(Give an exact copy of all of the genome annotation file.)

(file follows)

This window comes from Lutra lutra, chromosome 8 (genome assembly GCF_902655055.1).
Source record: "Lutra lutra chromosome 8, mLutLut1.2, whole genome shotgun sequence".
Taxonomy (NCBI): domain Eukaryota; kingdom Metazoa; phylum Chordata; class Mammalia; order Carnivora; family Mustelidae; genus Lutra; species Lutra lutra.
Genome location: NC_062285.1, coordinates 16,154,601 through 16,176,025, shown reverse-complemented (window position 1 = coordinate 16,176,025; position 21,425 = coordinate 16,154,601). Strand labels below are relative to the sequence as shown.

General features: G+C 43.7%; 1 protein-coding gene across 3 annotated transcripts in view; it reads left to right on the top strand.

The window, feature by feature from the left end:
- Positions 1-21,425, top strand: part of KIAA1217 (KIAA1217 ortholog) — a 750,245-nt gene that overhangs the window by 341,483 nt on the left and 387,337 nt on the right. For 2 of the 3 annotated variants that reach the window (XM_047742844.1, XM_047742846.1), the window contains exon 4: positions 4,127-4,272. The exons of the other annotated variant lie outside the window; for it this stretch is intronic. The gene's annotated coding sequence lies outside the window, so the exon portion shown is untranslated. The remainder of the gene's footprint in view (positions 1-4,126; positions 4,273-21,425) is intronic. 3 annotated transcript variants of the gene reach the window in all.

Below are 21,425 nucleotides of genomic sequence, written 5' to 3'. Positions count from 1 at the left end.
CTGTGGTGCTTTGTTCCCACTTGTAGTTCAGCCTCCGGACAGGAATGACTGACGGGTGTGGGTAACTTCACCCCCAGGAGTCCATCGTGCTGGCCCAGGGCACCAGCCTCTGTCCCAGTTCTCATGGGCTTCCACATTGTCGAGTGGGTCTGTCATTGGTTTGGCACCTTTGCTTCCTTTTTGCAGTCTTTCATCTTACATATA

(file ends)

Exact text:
This window comes from Lutra lutra, chromosome 8 (genome assembly GCF_902655055.1).
Source record: "Lutra lutra chromosome 8, mLutLut1.2, whole genome shotgun sequence".
Taxonomy (NCBI): domain Eukaryota; kingdom Metazoa; phylum Chordata; class Mammalia; order Carnivora; family Mustelidae; genus Lutra; species Lutra lutra.
Genome location: NC_062285.1, coordinates 16,154,601 through 16,176,025, shown reverse-complemented (window position 1 = coordinate 16,176,025; position 21,425 = coordinate 16,154,601). Strand labels below are relative to the sequence as shown.

General features: G+C 43.7%; 1 protein-coding gene across 3 annotated transcripts in view; it reads left to right on the top strand.

The window, feature by feature from the left end:
- Positions 1-21,425, top strand: part of KIAA1217 (KIAA1217 ortholog) — a 750,245-nt gene that overhangs the window by 341,483 nt on the left and 387,337 nt on the right. For 2 of the 3 annotated variants that reach the window (XM_047742844.1, XM_047742846.1), the window contains exon 4: positions 4,127-4,272. The exons of the other annotated variant lie outside the window; for it this stretch is intronic. The gene's annotated coding sequence lies outside the window, so the exon portion shown is untranslated. The remainder of the gene's footprint in view (positions 1-4,126; positions 4,273-21,425) is intronic. 3 annotated transcript variants of the gene reach the window in all.

Below are 21,425 nucleotides of genomic sequence, written 5' to 3'. Positions count from 1 at the left end.
CTGTGGTGCTTTGTTCCCACTTGTAGTTCAGCCTCCGGACAGGAATGACTGACGGGTGTGGGTAACTTCACCCCCAGGAGTCCATCGTGCTGGCCCAGGGCACCAGCCTCTGTCCCAGTTCTCATGGGCTTCCACATTGTCGAGTGGGTCTGTCATTGGTTTGGCACCTTTGCTTCCTTTTTGCAGTCTTTCATCTTACATATA